Q. I have a question about the Philadelphia chromosome. The Philadelphia chromosome is present in chronic myeloid leukemia. It’s also present in some case of precursor-B acute lymphoblastic leukemia. I guess I am assuming that the translocation will result in a similar gene product, but just in a different cell line. You mentioned that the Ph+ B-ALL in adults is a bad prognosis. I am wondering if this malignancy would be treated with imatinib, like CML, due to the drug targeting the specific protein that is formed (bcr-abl). If so, would there still be a bad prognosis? Thanks!

A. Great question! You are correct: a t(9;22) translocation involving the bcr and abl genes occurs in both CML and rare cases of precursor-B ALL. In some of the cases of Ph+ ALL, the genetic mutation (and gene product) is exactly the same as it is in CML; in others the breakpoint is slightly different, and a slightly different fusion protein is produced (but it is still a mutant tyrosine kinase with presumably similar effects on the malignant cells). Most cases of Ph+ ALL occurring in children have this different fusion protein, whereas only half of the cases occurring in adults have this different fusion protein (the other half of the adult cases have exactly the same breakpoint and product as is present in CML). It doesn’t seem to have any effect on prognosis whether you have the same fusion protein as in CML or the slightly different one.

You’re also correct that the genetic mutation occurs in different cell lines in each disease: in CML it is in the myeloid cell line, whereas in Ph+ ALL it is in the lymphoid cell line. One weird thing, though, is that in CML you can often find the Ph’ in lymphoid cells too. Strange. It indicates that the translocation between 9 and 22 occurs way back in a very early precursor stem cell, one that has not yet committed itself to the myeloid or lymphoid lineage. The occasional appearance of lymphoid blast crisis in CML indicates the same thing. We don’t see a similar picture in Ph+ ALL, though (there is no phase of the disease that involves myeloid cells). So perhaps in Ph+ ALL the translocation occurs in a lymphoid stem cell.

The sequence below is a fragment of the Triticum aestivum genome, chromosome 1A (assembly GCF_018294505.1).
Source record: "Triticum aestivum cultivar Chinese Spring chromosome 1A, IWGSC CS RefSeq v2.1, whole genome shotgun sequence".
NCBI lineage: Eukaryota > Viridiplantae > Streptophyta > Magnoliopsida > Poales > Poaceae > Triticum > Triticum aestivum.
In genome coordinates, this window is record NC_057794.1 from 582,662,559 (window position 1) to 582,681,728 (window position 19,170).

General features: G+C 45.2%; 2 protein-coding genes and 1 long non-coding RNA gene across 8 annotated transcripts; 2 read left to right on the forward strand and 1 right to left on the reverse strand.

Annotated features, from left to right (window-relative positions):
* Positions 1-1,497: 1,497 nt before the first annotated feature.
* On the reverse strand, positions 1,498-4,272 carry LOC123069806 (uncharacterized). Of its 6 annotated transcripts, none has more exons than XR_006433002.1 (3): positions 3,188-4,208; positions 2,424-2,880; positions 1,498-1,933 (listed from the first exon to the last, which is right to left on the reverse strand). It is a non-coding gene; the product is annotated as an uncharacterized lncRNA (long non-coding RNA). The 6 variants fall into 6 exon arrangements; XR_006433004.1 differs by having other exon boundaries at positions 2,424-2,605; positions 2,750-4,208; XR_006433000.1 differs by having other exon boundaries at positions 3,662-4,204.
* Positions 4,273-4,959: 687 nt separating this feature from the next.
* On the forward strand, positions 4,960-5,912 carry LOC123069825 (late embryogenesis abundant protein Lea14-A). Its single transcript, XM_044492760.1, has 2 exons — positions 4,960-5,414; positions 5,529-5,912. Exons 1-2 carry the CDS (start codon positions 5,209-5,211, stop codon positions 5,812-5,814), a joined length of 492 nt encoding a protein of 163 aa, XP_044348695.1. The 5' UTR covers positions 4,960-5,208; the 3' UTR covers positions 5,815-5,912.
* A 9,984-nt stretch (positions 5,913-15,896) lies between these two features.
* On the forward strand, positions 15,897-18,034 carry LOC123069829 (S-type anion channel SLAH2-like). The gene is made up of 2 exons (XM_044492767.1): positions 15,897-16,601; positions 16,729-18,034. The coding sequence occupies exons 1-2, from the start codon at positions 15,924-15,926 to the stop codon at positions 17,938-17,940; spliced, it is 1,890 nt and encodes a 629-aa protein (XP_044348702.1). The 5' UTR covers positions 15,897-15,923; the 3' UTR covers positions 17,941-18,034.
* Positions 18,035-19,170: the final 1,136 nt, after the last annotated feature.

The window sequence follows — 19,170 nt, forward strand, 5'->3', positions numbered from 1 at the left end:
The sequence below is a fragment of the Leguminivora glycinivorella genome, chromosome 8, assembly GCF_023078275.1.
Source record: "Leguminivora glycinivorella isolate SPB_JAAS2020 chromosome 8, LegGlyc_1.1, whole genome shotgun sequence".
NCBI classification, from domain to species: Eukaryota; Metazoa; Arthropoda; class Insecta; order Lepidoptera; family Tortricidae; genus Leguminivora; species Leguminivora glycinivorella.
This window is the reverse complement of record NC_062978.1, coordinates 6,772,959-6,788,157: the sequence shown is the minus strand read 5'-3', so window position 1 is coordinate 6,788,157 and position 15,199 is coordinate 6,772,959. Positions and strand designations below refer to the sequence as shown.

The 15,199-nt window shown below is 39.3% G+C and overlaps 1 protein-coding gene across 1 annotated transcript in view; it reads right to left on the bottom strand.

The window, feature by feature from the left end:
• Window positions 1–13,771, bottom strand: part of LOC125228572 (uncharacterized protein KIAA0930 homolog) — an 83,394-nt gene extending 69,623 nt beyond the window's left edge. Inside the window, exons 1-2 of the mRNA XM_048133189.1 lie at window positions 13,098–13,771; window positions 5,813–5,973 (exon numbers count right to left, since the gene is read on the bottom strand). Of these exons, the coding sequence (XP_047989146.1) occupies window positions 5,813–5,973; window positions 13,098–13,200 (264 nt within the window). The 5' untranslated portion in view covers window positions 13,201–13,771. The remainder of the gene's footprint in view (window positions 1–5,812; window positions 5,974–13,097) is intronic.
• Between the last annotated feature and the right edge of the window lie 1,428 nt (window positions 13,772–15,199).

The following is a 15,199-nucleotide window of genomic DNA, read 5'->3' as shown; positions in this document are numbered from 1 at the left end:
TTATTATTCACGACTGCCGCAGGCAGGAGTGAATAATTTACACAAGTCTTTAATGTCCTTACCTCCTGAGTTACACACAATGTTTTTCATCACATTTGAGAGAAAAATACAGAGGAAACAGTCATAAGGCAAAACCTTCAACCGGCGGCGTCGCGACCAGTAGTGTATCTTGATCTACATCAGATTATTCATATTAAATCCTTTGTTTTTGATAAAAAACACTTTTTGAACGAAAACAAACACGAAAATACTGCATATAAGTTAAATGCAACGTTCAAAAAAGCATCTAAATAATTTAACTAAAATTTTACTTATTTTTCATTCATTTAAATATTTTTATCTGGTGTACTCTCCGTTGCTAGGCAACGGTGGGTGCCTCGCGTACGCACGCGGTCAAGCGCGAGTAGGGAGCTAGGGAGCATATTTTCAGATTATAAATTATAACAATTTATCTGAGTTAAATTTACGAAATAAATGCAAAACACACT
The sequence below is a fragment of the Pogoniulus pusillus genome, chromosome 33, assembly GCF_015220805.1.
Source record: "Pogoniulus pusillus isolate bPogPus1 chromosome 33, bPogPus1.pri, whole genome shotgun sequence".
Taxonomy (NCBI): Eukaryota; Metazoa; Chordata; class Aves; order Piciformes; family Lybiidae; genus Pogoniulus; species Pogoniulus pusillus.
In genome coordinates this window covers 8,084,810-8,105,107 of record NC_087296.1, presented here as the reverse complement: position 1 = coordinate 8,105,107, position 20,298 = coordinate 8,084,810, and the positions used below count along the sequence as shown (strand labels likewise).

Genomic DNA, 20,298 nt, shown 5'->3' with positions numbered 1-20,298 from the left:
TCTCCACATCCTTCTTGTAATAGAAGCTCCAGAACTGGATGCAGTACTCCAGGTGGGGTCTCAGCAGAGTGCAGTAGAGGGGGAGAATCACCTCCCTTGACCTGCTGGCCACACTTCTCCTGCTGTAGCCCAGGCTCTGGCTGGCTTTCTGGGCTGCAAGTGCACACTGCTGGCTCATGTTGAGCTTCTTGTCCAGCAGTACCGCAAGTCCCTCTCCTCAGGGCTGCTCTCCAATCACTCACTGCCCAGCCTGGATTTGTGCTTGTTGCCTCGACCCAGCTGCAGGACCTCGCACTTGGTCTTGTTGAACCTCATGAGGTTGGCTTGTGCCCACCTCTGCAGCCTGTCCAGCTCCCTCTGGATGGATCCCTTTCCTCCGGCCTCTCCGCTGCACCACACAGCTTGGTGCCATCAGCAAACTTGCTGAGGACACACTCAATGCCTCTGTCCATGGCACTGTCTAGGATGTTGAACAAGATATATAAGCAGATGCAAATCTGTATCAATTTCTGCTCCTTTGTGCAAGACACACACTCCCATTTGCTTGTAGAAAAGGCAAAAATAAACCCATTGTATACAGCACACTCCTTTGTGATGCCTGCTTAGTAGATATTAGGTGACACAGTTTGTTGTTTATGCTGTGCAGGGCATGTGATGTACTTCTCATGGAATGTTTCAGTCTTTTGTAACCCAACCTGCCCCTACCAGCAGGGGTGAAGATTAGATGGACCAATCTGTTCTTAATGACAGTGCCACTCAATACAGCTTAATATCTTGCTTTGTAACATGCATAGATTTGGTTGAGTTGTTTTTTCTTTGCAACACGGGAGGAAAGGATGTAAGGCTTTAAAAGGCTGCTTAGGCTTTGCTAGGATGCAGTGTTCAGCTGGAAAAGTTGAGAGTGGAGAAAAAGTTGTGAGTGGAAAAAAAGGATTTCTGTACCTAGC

As for the treatment, it appears that imatinib is useful in Ph+ ALL. It doesn’t appear to get the patients into a long-term remission like it does in CML, unfortunately. But it does help get the patient into at least a first remission so that they can go on to bone marrow transplant (the official way to say this is that it improves early event-free survival). So the prognosis has improved somewhat for Ph+ ALL – but the outcome is nothing like the miraculous outcome in CML. Prognosis for Ph+ ALL is still very poor, both for kids and adults – in fact, Ph+ ALL has the worst prognosis of all the types of ALL.